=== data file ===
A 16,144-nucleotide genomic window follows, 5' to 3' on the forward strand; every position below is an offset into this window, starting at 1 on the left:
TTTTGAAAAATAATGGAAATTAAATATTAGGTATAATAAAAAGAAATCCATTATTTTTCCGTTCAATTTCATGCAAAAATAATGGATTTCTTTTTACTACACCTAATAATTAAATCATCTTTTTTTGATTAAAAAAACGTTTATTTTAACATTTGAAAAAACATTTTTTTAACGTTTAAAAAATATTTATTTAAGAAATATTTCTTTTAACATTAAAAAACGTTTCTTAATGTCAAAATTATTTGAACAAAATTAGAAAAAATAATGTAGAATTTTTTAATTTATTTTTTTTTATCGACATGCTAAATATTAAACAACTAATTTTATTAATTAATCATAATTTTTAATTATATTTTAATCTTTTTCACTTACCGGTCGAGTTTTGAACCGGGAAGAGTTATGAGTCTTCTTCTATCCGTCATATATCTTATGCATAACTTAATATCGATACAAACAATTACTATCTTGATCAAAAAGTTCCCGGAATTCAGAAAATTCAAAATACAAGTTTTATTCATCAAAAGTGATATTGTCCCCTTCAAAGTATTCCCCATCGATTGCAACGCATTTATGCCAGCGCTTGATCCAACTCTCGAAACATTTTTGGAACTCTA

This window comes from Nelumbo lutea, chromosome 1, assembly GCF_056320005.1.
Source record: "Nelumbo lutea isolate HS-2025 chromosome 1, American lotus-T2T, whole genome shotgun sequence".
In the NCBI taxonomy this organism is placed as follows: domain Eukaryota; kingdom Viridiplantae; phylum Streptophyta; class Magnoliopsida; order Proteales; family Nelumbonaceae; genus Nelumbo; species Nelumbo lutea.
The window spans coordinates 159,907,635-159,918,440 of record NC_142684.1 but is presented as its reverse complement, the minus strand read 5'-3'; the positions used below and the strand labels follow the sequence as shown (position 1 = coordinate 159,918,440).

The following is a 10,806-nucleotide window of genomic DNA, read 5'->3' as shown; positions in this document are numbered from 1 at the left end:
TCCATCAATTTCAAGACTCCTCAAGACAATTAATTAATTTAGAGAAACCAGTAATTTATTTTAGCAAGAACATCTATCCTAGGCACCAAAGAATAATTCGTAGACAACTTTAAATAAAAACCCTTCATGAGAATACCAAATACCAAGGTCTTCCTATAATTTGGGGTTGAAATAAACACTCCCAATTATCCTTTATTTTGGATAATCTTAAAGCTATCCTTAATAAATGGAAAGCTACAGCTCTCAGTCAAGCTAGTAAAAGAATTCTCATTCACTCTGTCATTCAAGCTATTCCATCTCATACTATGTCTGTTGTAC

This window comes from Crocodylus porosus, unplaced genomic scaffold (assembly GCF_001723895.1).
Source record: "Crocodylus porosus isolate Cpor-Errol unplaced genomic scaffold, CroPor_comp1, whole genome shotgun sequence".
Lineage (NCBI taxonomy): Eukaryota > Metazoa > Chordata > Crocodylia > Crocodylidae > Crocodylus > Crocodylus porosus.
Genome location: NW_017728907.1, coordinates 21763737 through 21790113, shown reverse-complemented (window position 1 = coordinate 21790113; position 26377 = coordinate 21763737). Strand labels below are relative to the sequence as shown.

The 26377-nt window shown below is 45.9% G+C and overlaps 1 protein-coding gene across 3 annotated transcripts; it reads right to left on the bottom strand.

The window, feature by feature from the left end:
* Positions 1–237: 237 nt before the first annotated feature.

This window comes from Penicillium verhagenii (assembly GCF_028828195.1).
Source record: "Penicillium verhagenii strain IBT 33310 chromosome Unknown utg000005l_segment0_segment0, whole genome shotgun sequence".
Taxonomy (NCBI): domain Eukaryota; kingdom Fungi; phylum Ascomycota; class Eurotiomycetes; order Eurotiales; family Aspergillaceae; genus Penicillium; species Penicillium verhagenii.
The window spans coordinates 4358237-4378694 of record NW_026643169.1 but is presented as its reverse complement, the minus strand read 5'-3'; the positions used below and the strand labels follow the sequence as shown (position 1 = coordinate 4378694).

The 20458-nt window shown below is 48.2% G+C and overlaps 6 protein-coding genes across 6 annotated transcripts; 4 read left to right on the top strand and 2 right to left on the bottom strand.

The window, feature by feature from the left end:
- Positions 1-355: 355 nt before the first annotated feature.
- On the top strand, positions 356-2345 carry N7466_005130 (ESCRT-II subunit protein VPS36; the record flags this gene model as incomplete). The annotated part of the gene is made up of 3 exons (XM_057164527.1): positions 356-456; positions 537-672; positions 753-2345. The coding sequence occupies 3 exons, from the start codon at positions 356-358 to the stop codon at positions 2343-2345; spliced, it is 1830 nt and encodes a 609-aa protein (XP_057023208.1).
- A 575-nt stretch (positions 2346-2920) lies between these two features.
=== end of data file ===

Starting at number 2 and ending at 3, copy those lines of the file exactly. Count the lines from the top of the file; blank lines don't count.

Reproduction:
TTTTGAAAAATAATGGAAATTAAATATTAGGTATAATAAAAAGAAATCCATTATTTTTCCGTTCAATTTCATGCAAAAATAATGGATTTCTTTTTACTACACCTAATAATTAAATCATCTTTTTTTGATTAAAAAAACGTTTATTTTAACATTTGAAAAAACATTTTTTTAACGTTTAAAAAATATTTATTTAAGAAATATTTCTTTTAACATTAAAAAACGTTTCTTAATGTCAAAATTATTTGAACAAAATTAGAAAAAATAATGTAGAATTTTTTAATTTATTTTTTTTTATCGACATGCTAAATATTAAACAACTAATTTTATTAATTAATCATAATTTTTAATTATATTTTAATCTTTTTCACTTACCGGTCGAGTTTTGAACCGGGAAGAGTTATGAGTCTTCTTCTATCCGTCATATATCTTATGCATAACTTAATATCGATACAAACAATTACTATCTTGATCAAAAAGTTCCCGGAATTCAGAAAATTCAAAATACAAGTTTTATTCATCAAAAGTGATATTGTCCCCTTCAAAGTATTCCCCATCGATTGCAACGCATTTATGCCAGCGCTTGATCCAACTCTCGAAACATTTTTGGAACTCTA

This window comes from Nelumbo lutea, chromosome 1, assembly GCF_056320005.1.